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Our holdings include hundreds of glass and film negatives/transparencies that we've scanned ourselves; in addition, many other photos on this site were extracted from reference images (high-resolution tiffs) in the Library of Congress research archive. (To query the database click here.) They are adjusted, restored and reworked by your webmaster in accordance with his aesthetic sensibilities before being downsized and turned into the jpegs you see here. All of these images (including "derivative works") are protected by copyright laws of the United States and other jurisdictions and may not be sold, reproduced or otherwise used for commercial purposes without permission.

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[REV 25-NOV-2014]

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Auction & Negro Sales: 1864

Auction & Negro Sales: 1864

Whitehall Street, Atlanta, 1864. This photo of a black Union soldier posted at a slave auction house in Atlanta is one of hundreds taken by George N. Barnard during Gen. Sherman's occupation of the city in the fall of 1864. Many were destroyed in the conflagration that erupted upon Sherman's firing of Confederate munitions stores when he departed on Nov. 15. View full size.

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Crockery and slaves

The building housed two separate businesses, Thomas R. Ripley's Crockery - which occupied the top half - and Crawford, Frazer and Co., which had its office on the lower floor. For what it is worth, Crawford, Frazer was an auction house and sold many things besides slaves and not usually, from what I can tell, from this storefront. There were other auction houses in town that dealt in the same sort of "merchandise." Just down the street from this photo, located between two buildings on the east side of Whitehall, was an actual "slave yard" where human beings for sale were more or less penned up. It all just underscores the fact that slavery - though definitely not unknown in the north - was such an accepted fact of life in the South that there was competition enough to support several such businesses.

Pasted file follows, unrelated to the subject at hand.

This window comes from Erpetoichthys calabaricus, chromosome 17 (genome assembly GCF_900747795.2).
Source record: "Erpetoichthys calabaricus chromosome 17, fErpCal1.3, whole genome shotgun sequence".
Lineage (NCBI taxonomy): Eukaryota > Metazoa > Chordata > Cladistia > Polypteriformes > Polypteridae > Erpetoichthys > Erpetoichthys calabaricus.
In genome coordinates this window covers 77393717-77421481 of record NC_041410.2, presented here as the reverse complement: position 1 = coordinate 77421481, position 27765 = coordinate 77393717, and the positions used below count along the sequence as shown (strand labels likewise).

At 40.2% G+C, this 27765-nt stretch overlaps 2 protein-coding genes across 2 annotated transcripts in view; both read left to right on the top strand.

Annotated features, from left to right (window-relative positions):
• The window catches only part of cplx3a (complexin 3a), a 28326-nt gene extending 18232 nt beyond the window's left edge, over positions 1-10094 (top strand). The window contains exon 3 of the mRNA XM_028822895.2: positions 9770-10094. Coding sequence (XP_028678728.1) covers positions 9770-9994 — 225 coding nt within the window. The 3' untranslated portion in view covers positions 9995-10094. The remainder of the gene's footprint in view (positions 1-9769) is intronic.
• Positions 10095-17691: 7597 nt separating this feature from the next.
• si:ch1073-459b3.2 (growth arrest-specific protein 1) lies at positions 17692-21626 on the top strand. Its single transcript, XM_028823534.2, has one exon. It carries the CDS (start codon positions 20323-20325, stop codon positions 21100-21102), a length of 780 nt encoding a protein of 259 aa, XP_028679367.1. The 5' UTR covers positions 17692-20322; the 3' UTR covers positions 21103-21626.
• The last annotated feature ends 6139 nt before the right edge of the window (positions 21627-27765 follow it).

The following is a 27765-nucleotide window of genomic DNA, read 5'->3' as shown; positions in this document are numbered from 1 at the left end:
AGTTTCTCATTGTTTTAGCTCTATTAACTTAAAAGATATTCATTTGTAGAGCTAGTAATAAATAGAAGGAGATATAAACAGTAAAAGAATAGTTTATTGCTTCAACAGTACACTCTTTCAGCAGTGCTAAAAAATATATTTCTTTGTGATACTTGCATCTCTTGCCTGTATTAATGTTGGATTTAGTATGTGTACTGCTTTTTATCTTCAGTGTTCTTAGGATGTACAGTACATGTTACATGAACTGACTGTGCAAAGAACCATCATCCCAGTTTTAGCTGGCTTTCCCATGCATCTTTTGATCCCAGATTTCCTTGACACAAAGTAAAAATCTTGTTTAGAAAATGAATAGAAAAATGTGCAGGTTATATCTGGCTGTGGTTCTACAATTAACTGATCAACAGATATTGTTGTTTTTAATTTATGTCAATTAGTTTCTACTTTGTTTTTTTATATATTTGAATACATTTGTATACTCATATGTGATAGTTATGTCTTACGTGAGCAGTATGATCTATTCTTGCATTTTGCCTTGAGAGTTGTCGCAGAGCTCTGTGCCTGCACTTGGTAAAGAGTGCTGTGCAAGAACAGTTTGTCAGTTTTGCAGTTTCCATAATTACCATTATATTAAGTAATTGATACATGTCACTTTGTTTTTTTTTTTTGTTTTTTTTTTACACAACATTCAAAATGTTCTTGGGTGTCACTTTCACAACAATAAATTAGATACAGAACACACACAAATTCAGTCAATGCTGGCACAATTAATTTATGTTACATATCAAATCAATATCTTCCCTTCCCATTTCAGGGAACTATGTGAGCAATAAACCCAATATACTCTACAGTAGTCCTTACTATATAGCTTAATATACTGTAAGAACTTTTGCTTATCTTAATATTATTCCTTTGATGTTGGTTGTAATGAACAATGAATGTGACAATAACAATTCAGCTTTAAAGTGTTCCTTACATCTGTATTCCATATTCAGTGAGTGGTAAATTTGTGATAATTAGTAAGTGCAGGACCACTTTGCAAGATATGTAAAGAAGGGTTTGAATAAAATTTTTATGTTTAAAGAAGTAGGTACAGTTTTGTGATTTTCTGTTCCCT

This picture is really creepy. I nver really thought about the suffering of those who had been sold.

Re: Sinister?

I have to agree, there's something peaceful and dignified about the black Union soldier calmly reading, his rifle propped up against the wall beside him that does in fact say, that this is a place of violation no more. Wouldn't it have been wonderful for the soldier to have been identified, so the generations after him could look back at their ancestor with pride?


I don't think this picture is sinister. A black Union soldier, armed, sitting in front of the auction house. And, what's more, he's READING. In a way it says "these days are over". Almost a propaganda picture. Or hope at least, even if those days weren't quite over.

trompe l'oeil lamps

The trompe l'oeil lamps below "Queensware" are interesting... but yes, this is a sinister image.

Makes it seem more real

This is a disturbing picture. I knew about the slave trade, of course, but somehow seeing this picture with the auction house in the middle of a regular street makes it more real. I can imagine someone saying, "Oh, you want a cigar? Just go down the hill, past the place where they sell people, and the tobacconist is on your left."

SHORPY OLD PHOTO ARCHIVE | History in HD is a vintage photo archive featuring thousands of high-definition images from the 1850s to 1960s. (Available as fine-art prints from the Shorpy Archive.) The site is named after Shorpy Higginbotham, a teenage coal miner who lived 100 years ago.

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